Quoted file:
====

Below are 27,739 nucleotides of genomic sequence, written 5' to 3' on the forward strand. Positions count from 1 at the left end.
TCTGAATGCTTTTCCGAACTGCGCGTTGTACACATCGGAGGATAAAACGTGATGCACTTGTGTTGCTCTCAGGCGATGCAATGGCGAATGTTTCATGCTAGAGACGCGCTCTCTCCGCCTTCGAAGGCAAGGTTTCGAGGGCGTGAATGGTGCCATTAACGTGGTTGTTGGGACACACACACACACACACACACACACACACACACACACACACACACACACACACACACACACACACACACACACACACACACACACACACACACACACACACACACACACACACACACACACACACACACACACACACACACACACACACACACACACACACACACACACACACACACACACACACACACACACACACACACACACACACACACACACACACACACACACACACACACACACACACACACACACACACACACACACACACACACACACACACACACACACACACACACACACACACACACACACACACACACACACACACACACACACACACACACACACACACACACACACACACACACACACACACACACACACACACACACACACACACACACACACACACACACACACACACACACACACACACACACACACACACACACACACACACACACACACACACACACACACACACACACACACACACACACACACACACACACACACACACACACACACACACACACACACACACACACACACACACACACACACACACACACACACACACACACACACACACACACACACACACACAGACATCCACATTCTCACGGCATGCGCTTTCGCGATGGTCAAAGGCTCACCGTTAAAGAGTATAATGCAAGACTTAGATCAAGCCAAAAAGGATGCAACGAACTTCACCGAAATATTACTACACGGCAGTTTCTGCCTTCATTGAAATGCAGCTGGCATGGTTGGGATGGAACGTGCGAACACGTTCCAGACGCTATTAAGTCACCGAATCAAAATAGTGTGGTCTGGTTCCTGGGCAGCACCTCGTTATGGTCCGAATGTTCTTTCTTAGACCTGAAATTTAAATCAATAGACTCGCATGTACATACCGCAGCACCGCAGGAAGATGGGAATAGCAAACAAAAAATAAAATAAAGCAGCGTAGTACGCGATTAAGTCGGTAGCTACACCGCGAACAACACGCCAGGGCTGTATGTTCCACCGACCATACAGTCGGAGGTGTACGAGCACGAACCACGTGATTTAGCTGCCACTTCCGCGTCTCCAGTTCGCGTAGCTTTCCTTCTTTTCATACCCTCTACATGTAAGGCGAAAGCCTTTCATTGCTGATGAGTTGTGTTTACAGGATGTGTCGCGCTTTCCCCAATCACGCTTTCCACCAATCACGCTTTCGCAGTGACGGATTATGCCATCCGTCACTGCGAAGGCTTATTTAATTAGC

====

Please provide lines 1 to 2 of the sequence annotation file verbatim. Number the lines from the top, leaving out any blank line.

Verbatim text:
Below are 27,739 nucleotides of genomic sequence, written 5' to 3' on the forward strand. Positions count from 1 at the left end.
TCTGAATGCTTTTCCGAACTGCGCGTTGTACACATCGGAGGATAAAACGTGATGCACTTGTGTTGCTCTCAGGCGATGCAATGGCGAATGTTTCATGCTAGAGACGCGCTCTCTCCGCCTTCGAAGGCAAGGTTTCGAGGGCGTGAATGGTGCCATTAACGTGGTTGTTGGGACACACACACACACACACACACACACACACACACACACACACACACACACACACACACACACACACACACACACACACACACACACACACACACACACACACACACACACACACACACACACACACACACACACACACACACACACACACACACACACACACACACACACACACACACACACACACACACACACACACACACACACACACACACACACACACACACACACACACACACACACACACACACACACACACACACACACACACACACACACACACACACACACACACACACACACACACACACACACACACACACACACACACACACACACACACACACACACACACACACACACACACACACACACACACACACACACACACACACACACACACACACACACACACACACACACACACACACACACACACACACACACACACACACACACACACACACACACACACACACACACACACACACACACACACACACACACACACACACACACACACACACACACACACACACACACACACACACACACACACACACACACACACACACACACACACACACACACACACACACACACACACACAGACATCCACATTCTCACGGCATGCGCTTTCGCGATGGTCAAAGGCTCACCGTTAAAGAGTATAATGCAAGACTTAGATCAAGCCAAAAAGGATGCAACGAACTTCACCGAAATATTACTACACGGCAGTTTCTGCCTTCATTGAAATGCAGCTGGCATGGTTGGGATGGAACGTGCGAACACGTTCCAGACGCTATTAAGTCACCGAATCAAAATAGTGTGGTCTGGTTCCTGGGCAGCACCTCGTTATGGTCCGAATGTTCTTTCTTAGACCTGAAATTTAAATCAATAGACTCGCATGTACATACCGCAGCACCGCAGGAAGATGGGAATAGCAAACAAAAAATAAAATAAAGCAGCGTAGTACGCGATTAAGTCGGTAGCTACACCGCGAACAACACGCCAGGGCTGTATGTTCCACCGACCATACAGTCGGAGGTGTACGAGCACGAACCACGTGATTTAGCTGCCACTTCCGCGTCTCCAGTTCGCGTAGCTTTCCTTCTTTTCATACCCTCTACATGTAAGGCGAAAGCCTTTCATTGCTGATGAGTTGTGTTTACAGGATGTGTCGCGCTTTCCCCAATCACGCTTTCCACCAATCACGCTTTCGCAGTGACGGATTATGCCATCCGTCACTGCGAAGGCTTATTTAATTAGC